US's National Research Council has just released a report on the links between the practice of hydraulic fracturing and earthquakes.
Apparently, although fracking can indeed sometimes cause the ground to shake, there is little risk for anything truly dramatic to occur.
For those unaware, hydraulic fracturing (a.k.a. fracking) is a process by which petroleum, natural gas or other substances are extracted from the ground with the help of pressurized fluids.
To put is bluntly: liquids are injected into the soil, thus creating new channels in the ground rock; these channels allow for much more efficient extractions.
According to this report, although still a controversial technology, fracking poses no significant threats either to the environment or to human society. Whatever earthquakes hydraulic fracturing might cause are moderate or small.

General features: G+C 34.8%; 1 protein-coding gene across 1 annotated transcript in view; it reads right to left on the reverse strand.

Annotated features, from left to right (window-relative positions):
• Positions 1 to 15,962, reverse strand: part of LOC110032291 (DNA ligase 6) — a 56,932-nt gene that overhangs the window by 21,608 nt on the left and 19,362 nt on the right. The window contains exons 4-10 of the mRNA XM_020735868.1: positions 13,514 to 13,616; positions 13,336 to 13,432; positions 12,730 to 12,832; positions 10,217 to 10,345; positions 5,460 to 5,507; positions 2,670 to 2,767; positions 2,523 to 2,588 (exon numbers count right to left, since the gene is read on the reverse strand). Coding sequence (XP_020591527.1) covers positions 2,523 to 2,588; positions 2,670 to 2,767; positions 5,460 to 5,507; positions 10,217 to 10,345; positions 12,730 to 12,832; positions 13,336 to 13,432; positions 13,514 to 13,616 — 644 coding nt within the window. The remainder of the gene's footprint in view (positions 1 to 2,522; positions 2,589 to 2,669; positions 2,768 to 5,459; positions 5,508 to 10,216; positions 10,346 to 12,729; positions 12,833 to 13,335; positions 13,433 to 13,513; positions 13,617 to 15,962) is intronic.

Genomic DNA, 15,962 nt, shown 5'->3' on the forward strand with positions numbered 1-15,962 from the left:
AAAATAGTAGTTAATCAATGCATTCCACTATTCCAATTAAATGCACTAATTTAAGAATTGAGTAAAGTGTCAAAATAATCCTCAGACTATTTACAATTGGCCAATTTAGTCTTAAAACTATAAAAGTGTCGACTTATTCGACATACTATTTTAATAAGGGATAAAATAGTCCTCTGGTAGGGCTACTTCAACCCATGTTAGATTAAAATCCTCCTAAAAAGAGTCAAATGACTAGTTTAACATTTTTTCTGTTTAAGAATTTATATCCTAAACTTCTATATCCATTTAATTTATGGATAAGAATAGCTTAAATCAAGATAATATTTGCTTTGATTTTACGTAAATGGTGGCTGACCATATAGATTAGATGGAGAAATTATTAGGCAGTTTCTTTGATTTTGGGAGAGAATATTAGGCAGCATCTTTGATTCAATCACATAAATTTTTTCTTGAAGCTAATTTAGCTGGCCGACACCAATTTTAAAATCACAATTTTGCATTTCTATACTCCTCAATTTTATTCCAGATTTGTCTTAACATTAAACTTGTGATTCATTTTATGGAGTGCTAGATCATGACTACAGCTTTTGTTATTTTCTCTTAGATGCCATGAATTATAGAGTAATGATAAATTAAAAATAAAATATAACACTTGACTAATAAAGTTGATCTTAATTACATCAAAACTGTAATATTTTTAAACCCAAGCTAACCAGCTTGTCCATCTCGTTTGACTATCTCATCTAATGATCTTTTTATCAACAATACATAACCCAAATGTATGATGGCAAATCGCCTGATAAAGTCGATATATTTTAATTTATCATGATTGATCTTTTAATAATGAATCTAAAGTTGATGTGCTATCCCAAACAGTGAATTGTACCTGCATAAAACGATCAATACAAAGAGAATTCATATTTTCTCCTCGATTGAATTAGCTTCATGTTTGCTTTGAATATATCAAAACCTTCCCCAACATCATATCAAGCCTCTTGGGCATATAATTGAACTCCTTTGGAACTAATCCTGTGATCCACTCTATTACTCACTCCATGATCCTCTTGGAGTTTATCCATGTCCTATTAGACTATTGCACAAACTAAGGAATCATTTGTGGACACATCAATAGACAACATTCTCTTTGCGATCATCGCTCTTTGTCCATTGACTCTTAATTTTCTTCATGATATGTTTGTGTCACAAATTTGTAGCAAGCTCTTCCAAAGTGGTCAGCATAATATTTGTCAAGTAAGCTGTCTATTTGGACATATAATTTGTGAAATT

As well as this, as Huffington Post
reports, they are few and far in between: in 2011, only two fracking-related quakes occurred worldwide.
Moreover, traditional drilling processes, building dams in rivers, injecting wastewater into the ground and flooding various areas of land on purpose only caused around 150 earthquakes over a period of time of 90 years.
Most of these occurred in California, Texas, Colorado, Oklahoma and Ohio, where the oil and gas drilling industries are quite developed.
Murray Hitzman, a professor of economic geology, explained that: “There's a whole bunch of wells that have been drilled, let's say for wastewater and the number of events have been pretty small. Is it a huge problem? The report says basically no. Is it something we should look at and think about? Yes.”
In spite of this apparently encouraging news, the report drawn by the US's National Research Council warns that real seismic damage can indeed be caused if drilling is not done in a cautious and responsible manner: “There is potential to produce significant seismic events that can be felt and cause damage and public concern.”